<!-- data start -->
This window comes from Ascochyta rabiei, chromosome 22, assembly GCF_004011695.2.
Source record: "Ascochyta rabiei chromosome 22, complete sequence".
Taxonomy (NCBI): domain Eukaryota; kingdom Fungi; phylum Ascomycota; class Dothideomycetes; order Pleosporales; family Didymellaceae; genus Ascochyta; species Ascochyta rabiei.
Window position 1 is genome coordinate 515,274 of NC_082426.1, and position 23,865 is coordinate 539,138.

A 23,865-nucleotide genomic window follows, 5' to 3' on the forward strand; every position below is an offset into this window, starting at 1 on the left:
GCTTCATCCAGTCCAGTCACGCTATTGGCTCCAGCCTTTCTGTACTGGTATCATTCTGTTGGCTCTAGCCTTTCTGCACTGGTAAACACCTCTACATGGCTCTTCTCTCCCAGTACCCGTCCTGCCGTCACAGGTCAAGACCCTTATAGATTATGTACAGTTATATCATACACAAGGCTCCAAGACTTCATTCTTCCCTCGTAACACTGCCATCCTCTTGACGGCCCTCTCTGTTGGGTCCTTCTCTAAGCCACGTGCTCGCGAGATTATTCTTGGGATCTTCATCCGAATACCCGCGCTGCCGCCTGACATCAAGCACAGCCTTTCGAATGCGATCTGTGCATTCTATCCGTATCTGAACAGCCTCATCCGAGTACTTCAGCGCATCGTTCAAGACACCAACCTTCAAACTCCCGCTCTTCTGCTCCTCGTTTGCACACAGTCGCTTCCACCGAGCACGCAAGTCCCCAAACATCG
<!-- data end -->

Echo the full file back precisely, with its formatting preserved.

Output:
This window comes from Ascochyta rabiei, chromosome 22, assembly GCF_004011695.2.
Source record: "Ascochyta rabiei chromosome 22, complete sequence".
Taxonomy (NCBI): domain Eukaryota; kingdom Fungi; phylum Ascomycota; class Dothideomycetes; order Pleosporales; family Didymellaceae; genus Ascochyta; species Ascochyta rabiei.
Window position 1 is genome coordinate 515,274 of NC_082426.1, and position 23,865 is coordinate 539,138.

A 23,865-nucleotide genomic window follows, 5' to 3' on the forward strand; every position below is an offset into this window, starting at 1 on the left:
GCTTCATCCAGTCCAGTCACGCTATTGGCTCCAGCCTTTCTGTACTGGTATCATTCTGTTGGCTCTAGCCTTTCTGCACTGGTAAACACCTCTACATGGCTCTTCTCTCCCAGTACCCGTCCTGCCGTCACAGGTCAAGACCCTTATAGATTATGTACAGTTATATCATACACAAGGCTCCAAGACTTCATTCTTCCCTCGTAACACTGCCATCCTCTTGACGGCCCTCTCTGTTGGGTCCTTCTCTAAGCCACGTGCTCGCGAGATTATTCTTGGGATCTTCATCCGAATACCCGCGCTGCCGCCTGACATCAAGCACAGCCTTTCGAATGCGATCTGTGCATTCTATCCGTATCTGAACAGCCTCATCCGAGTACTTCAGCGCATCGTTCAAGACACCAACCTTCAAACTCCCGCTCTTCTGCTCCTCGTTTGCACACAGTCGCTTCCACCGAGCACGCAAGTCCCCAAACATCG